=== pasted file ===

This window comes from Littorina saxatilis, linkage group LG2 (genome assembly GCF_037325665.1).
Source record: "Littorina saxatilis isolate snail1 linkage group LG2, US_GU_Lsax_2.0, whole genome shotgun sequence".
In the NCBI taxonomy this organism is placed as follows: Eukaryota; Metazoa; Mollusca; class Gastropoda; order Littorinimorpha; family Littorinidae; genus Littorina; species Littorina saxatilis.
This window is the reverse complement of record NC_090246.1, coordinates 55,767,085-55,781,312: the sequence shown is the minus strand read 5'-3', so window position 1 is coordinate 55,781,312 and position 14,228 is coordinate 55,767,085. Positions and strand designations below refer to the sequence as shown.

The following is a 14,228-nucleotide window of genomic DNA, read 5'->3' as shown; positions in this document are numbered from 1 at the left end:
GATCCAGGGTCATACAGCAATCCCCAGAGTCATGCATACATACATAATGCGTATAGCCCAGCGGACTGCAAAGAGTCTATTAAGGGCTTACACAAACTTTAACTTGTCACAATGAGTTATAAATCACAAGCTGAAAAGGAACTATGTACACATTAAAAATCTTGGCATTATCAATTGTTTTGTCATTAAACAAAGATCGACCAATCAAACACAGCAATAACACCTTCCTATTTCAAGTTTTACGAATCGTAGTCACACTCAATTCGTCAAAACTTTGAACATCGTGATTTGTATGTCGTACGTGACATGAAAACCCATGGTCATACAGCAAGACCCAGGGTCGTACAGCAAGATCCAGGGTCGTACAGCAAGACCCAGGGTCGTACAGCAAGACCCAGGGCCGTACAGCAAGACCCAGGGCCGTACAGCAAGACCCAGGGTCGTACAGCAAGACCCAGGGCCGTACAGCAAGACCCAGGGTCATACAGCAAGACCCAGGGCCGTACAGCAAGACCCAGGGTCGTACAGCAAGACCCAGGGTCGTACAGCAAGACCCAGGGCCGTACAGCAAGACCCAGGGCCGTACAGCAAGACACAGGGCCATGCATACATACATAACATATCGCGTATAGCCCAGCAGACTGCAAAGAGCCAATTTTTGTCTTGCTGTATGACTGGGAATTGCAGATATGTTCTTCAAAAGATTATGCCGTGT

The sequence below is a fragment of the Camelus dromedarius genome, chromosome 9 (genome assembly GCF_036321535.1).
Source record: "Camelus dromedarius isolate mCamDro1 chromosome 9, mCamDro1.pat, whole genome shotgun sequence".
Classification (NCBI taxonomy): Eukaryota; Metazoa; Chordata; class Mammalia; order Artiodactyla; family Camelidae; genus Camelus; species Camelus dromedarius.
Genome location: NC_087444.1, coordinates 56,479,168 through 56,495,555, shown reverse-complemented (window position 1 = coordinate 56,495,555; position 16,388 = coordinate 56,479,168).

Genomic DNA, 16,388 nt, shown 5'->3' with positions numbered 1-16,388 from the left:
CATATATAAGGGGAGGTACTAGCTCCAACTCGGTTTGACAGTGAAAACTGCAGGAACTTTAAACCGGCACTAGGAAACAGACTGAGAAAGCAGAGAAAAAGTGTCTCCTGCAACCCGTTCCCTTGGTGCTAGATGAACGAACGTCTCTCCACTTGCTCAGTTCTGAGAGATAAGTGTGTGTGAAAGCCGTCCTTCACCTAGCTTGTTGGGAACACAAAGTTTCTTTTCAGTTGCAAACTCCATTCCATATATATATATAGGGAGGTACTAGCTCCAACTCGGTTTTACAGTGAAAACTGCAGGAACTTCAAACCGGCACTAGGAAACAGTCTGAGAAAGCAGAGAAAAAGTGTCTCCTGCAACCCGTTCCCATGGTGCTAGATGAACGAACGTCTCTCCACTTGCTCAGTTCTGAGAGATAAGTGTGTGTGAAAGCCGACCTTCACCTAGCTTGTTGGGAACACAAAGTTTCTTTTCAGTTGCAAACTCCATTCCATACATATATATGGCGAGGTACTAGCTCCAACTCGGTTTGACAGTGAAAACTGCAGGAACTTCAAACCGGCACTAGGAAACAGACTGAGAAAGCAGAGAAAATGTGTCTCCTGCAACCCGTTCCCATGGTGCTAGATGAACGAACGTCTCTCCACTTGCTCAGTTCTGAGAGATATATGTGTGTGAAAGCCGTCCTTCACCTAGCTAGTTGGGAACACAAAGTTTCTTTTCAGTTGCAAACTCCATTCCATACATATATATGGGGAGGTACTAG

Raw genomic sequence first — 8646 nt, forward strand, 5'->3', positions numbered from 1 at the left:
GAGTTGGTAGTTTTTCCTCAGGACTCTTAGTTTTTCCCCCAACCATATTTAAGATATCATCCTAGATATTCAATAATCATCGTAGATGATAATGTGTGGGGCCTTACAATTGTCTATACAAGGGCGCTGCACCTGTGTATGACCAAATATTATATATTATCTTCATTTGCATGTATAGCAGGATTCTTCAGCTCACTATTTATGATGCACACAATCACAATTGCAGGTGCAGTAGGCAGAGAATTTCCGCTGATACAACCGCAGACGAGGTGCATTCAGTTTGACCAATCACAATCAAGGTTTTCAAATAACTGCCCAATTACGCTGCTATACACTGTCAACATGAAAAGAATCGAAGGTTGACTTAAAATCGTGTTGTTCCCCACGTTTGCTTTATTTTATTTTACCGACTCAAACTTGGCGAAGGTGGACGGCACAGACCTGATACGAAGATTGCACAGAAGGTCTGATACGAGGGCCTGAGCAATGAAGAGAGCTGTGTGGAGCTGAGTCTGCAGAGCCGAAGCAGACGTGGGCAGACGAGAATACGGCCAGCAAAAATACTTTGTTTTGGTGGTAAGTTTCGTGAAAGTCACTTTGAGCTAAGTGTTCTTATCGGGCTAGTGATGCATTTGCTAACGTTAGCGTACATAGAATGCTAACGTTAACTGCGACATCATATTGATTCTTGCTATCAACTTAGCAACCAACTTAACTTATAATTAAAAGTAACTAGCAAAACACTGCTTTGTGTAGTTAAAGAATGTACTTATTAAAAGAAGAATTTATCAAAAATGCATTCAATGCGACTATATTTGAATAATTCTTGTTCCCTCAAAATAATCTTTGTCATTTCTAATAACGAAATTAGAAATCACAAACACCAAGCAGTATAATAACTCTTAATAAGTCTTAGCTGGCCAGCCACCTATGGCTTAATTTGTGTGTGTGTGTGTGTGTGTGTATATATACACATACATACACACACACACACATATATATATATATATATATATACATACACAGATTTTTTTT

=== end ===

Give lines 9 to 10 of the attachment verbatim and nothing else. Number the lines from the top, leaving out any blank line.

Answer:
Classification (NCBI taxonomy): Eukaryota; Metazoa; Chordata; class Mammalia; order Artiodactyla; family Camelidae; genus Camelus; species Camelus dromedarius.
Genome location: NC_087444.1, coordinates 56,479,168 through 56,495,555, shown reverse-complemented (window position 1 = coordinate 56,495,555; position 16,388 = coordinate 56,479,168).